April 5, 2012

Ancient Egyptian Pharaohs in 6th Dynasty 2345-2181 BC

Ancient Egyptian Pharaohs Dynasty 6

Pepi I (Meryre) : 2332 - 2283 BC
Merenre (Nemtyemsaf) 2283 - 2278 BC
Pepi II (Neferkare) 2278 - 2184 BC

Pepi I Pharaoh
Teti's son Pepi I probably acceded to the throne very young, for he appears to have had a long reign of about 50 years. A number of inscriptions from the period record the rising influence and wealth under Pepi I of nobles outside the royal court; these nobles began to build fine tombs for themselves in the provincial areas of Upper Egypt and boasted of privileges resulting from friendship with the king. The king also faced other problems, not least a conspiracy plotted against him by one of his queens, Weret-lmtes; but the plan was thwarted and the wife punished. Despite such difficulties, the king evidently mounted various trading expeditions, often to fetch fine stone for the many building projects he initiated. An inscription found in the alabaster quarries at Hatnub in Middle Egypt has been dated to Year 50 of his reign since it refers to the 25th cattle-count, which was a biennial event.

It is from Pepi's funerary monument that the modern name of Memphis derives. His pyramid was called Mn-nfr, '[Pepi is] established and good', and it was the corruption of this title by classical writers that gave the present name. The pyramid itself, at South Saqqara, is badly smashed although surviving fragments of texts from the collapsed burial chamber are of very high quality.

From the temple of Hierakonpolis (Nekhen) in Upper Egypt come two remarkable copper statues, the earliest known life-size sculptures in that metal. The larger is a standing, striding figure of Pepi I, holding a long staff in his left hand, while the smaller is his son, Merenre, beside his right leg. A better idea of Pepi's features is given by a small green slate statue of the king wearing the royal nemes headdress, while another small alabaster statuette of the king shows him holding the royal emblems of crossed flail and sceptre (crook), and wearing the tall White Crown of Upper Egypt (pp. 64, 65).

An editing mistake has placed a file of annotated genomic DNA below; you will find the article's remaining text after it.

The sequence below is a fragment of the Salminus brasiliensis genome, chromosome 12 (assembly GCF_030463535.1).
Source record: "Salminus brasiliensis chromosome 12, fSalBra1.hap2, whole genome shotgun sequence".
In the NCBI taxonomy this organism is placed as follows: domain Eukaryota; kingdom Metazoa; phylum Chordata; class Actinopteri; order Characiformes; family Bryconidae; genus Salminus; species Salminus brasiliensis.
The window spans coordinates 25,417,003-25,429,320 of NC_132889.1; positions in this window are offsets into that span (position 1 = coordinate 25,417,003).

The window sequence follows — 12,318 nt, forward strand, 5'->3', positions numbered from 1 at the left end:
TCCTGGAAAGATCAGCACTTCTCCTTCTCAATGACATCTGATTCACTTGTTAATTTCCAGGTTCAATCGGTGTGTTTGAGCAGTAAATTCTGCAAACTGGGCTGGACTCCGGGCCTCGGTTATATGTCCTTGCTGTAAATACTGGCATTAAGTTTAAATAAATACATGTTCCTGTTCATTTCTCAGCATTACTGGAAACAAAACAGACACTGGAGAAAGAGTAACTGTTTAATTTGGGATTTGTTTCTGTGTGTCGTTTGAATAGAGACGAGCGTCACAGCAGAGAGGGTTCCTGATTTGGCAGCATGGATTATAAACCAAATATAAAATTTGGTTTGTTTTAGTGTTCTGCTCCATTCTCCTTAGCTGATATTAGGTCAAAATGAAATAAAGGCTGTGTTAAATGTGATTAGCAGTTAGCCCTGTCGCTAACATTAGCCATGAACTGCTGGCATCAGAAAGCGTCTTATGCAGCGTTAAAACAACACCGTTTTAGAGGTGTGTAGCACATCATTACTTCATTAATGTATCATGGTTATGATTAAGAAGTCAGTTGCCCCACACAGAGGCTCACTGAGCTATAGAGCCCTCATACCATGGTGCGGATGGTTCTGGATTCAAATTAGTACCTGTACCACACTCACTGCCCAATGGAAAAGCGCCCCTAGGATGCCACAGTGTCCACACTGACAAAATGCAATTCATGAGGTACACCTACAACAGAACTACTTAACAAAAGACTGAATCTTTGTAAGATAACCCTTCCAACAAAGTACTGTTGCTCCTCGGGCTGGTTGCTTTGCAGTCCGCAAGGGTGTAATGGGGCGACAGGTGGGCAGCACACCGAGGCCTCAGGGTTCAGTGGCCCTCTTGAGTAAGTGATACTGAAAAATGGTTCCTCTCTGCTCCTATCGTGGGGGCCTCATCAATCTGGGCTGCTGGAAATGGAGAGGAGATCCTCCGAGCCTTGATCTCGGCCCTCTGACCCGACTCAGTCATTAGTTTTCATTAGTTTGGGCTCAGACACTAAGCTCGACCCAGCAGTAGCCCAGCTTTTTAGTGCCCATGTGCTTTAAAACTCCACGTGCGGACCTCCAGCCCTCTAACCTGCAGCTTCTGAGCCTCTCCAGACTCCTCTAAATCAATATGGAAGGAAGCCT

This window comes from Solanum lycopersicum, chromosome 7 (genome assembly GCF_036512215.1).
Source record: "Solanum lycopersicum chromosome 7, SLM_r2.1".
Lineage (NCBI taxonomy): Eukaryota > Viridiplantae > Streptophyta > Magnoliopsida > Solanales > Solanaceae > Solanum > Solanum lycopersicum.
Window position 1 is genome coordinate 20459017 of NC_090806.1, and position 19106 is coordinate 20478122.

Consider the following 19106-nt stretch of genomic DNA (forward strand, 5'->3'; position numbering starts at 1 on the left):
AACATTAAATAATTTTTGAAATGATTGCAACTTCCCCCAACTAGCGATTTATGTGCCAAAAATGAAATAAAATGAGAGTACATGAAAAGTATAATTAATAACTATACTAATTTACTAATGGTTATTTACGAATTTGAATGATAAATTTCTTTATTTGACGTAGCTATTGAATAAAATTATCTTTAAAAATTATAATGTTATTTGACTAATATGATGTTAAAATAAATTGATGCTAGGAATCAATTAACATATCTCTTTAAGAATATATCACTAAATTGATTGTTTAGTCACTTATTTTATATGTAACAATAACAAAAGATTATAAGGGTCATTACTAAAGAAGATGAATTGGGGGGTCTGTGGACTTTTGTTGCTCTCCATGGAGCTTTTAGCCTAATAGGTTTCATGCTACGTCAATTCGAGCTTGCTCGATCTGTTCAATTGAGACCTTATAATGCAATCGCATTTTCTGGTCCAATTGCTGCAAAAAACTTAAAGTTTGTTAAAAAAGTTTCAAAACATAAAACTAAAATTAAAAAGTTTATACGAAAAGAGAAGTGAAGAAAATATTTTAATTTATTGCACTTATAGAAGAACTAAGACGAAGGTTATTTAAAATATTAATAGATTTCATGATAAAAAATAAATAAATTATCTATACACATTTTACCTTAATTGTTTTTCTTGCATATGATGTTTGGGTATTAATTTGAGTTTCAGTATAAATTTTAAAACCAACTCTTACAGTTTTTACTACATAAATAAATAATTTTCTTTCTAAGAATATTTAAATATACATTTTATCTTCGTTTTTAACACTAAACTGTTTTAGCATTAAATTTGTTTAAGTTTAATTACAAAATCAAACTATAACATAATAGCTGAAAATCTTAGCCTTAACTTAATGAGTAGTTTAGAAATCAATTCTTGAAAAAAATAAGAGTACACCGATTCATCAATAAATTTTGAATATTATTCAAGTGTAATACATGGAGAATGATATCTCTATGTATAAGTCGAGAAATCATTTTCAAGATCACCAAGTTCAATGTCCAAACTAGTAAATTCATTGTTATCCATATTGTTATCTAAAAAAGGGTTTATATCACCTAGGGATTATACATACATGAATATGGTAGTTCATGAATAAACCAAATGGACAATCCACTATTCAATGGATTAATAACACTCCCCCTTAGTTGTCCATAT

Pepi I married the two daughters of a provincial prince of Abydos named Khui; confusingly, the ladies both had the same name, Ankhnesneferibre. One became the mother of Merenre and the other bore Pepi II.

Merenre succeeded his father for only a short reign of some five years, after which his brother Neferkare Pepi II came to the throne. Although only six years old when he succeeded his brother, Pepi II, as with any royal child, was acknowledged as ruler from birth. Indeed, an attractive alabaster seated statuette of his mother, Ankhnesneferibre, shows him on her lap as a small adult male wearing the royal nemes headdress; another represents the king as a young naked child, squatting with his hands on his knees and wearing the uiaeus on his headdress.

Pepi II married several times, principally to Neith - daughter of his father Pepi I and Ankhnesneferibre I (i.e. his half-sister and cousin) - and to his niece Ipwet, daughter of his brother Merenre; there were at least two other senior queens too. His reign was the longest in Egyptian history (if we accept that the scribe recording details of his rule did not confuse the numbers 64 and 94, which are very similar in cursive hieratic script), and this longevity was probably partly responsible for the declining power of the Egyptian state.

There is increasing evidence during this period of the decentralization of control away from Memphis. Local governors (nomarchs) cut huge and impressive decorated tombs for themselves in the provinces, and paid only a nodding allegiance to the northern capital. The wealth that the king bestowed on his nobles not only depleted his own treasury but also enhanced their status to the detriment of his. At the same time, the heavy demands of Egypt's foreign interests further accelerated political collapse.

Some sources mention a successor to Pepi II, Merenre II (probably the son of Pepi II and Neith) and his successor Queen Nitocris, thought to be his wife. Manetho, for instance, describes Nitocris as 'braver than all the men of her time, the most beautiful of all the women, fair-skinned with red cheeks'. No archaeological evidence has been found of her reign, nor of Herodotus' story that she avenged the murder of her brother (?Teti I, since he was the murdered king) by tricking the perpetrators of this deed into drowning, before herself committing suicide.

At any rate, with the demise of the 6th Dynasty in about 2181 BC the Old Kingdom as such came to an end.

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